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Wednesday, 9 May 2007
Page: 23

Senator COLBECK (Parliamentary Secretary to the Minister for Finance and Administration) (11:03 AM) —I would like to thank those senators who spoke on the Higher Education Legislation Amendment (2007 Measures No. 1) Bill 2007 today, and particularly those who actually addressed it. The bill before the Senate is a clear expression of the Australian government’s strong support for quality research and a world-class higher education sector. The bill will provide around $41 million to assist our universities to implement the research quality framework in recognition of the initial costs to participate. Additional support will be provided to the sector for specific requests of the research quality framework, including the remuneration of the RQF assessment panel members and the further development of appropriate metrics.

The research quality framework marks an important reform for Australian research. It is primarily about assessing the quality and impact of Australian research and it will deliver real benefits to the higher education sector and, importantly, to the broader community. The bill also contains measures which will enhance the quality and diversity of Australia’s higher education system. The bill amends the Higher Education Support Act 2003 to reflect changes to the National Protocols for Higher Education Approval Processes, and these changes are the outcome of extensive consultation involving state and territory governments and the higher education sector. The revised protocols will also make possible the emergence of specialist universities, aligning well with the government’s vision of a more diverse higher education sector. Greater diversity will benefit students, staff and employers by promoting greater choice and competition.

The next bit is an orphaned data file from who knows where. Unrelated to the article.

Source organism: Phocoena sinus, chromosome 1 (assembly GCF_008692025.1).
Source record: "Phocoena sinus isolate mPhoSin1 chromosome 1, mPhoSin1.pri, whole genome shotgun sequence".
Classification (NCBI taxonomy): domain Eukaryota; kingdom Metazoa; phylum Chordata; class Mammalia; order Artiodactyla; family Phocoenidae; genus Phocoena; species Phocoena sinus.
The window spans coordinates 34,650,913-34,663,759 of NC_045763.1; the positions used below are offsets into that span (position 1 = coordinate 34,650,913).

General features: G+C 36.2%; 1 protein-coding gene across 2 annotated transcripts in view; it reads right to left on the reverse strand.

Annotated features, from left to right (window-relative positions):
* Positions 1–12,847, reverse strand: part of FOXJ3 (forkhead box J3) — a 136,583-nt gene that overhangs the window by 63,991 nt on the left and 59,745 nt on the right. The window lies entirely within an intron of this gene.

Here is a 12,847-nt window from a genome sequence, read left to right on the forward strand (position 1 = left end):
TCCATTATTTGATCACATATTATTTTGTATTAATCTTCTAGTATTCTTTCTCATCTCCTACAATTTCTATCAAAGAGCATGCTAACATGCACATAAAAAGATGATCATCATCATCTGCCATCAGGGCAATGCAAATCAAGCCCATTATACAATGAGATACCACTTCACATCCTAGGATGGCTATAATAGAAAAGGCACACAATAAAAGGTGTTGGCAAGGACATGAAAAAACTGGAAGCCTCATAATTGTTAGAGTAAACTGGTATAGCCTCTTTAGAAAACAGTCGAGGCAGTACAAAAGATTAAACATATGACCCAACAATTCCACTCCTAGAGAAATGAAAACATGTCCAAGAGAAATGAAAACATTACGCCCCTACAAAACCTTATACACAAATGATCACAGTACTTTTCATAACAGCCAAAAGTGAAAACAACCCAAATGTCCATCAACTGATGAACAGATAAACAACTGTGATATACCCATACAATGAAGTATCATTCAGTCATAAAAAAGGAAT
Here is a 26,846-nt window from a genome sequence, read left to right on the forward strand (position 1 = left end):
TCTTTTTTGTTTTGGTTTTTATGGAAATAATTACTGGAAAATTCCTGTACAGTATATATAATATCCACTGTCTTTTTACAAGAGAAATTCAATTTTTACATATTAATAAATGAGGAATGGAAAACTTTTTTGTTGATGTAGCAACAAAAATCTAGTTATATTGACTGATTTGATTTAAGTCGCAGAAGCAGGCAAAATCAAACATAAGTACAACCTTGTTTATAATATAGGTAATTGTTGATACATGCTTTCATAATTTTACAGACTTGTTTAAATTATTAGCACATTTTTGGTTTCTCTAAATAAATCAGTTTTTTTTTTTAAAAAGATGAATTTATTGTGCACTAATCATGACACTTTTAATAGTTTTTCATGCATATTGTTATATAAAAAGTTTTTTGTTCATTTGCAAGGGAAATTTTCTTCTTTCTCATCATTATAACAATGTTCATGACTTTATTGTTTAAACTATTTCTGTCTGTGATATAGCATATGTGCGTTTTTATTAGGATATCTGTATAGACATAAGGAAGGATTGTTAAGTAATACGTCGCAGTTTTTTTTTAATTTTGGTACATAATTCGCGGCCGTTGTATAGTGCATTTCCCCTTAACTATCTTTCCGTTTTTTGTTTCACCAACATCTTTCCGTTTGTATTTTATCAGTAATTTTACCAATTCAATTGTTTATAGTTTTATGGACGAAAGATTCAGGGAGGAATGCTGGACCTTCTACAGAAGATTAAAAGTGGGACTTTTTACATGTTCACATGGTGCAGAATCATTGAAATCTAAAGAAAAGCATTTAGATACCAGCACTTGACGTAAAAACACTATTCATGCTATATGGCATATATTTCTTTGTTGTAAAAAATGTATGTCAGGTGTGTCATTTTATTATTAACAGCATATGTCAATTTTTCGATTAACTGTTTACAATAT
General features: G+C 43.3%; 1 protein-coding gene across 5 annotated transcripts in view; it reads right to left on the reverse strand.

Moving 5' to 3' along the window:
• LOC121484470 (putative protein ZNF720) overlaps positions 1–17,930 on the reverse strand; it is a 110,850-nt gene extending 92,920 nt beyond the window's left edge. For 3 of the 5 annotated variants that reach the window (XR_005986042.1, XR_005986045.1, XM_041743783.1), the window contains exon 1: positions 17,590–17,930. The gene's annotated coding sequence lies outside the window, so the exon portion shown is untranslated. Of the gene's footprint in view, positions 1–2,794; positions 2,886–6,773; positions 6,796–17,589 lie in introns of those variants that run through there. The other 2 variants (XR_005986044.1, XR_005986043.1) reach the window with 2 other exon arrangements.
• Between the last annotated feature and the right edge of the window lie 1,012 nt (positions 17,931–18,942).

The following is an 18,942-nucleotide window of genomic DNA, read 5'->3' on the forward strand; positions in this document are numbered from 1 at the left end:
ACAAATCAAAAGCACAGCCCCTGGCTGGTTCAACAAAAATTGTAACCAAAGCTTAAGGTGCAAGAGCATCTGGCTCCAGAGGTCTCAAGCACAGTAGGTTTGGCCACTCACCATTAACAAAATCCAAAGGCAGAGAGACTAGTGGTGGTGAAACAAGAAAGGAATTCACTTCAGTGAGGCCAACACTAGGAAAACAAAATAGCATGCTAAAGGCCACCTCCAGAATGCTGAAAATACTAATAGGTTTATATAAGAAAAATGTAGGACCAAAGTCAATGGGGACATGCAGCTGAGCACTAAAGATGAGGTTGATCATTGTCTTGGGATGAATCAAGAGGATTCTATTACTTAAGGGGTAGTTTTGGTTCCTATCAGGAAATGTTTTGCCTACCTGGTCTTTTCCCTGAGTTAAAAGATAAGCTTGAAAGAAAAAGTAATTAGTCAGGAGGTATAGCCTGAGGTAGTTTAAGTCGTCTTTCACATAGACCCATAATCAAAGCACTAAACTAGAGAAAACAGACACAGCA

A number of senators have said that the UK is dumping its research assessment exercise, RAE, so why is the government proceeding down this path? In fact, the UK is not dumping its RAE, in a sense. Essentially, then, the statement that has been made is not true. The UK is simplifying its RAE, as it has been in operation for 20 years, and is combining the full peer review process with a range of metrics. The Australian RQF is a combination of expert reviews and utilises metrics where appropriate.

This bill makes a number of technical amendments which will clarify existing Higher Education Loan Program and Commonwealth supported student arrangements and ensure that the legislation reflects original policy intent. The Higher Education Loan Program is recognised internationally as one of the fairest higher education systems in the world. Today virtually every eligible person who wants to undertake university studies is able to do so in a government subsidised place.

Since 1989, almost two million people have been able to access higher education opportunities through Australian government funded income contingent loans. For every $1 a student contributes to their education, the Australian government contributes $3. There are record numbers of students studying at Australian universities. According to the Australian Vice-Chancellors Committee, more than 185,000 eligible applicants received an offer of a university place this year. Offers to school leavers grew in every state and territory. This year, 92 per cent of eligible school leavers who applied for a university place in their home states received an offer. This is the highest figure on record. Unmet demand for undergraduate university places has declined for the third year in a row. The AVCC estimates unmet demand to be 13,200 in 2007—a drop of seven per cent since 2006. This follows a 26 per cent decline in 2006 and a nearly 50 per cent decrease in 2005. This demonstrates that the higher education system has got the balance right. Students are taking advantage of the choices now open to them thanks to the Australian government’s investment in higher education, which is obviously—as indicated last night in the budget—a dividend of strong economic management.

I note with interest the report on this bill by the Senate Standing Committee on Employment, Workplace Relations and Education. I welcome the report’s recommendation that this bill should be passed without amendment. I commend the bill to the Senate.

Question agreed to.

Bill read a second time.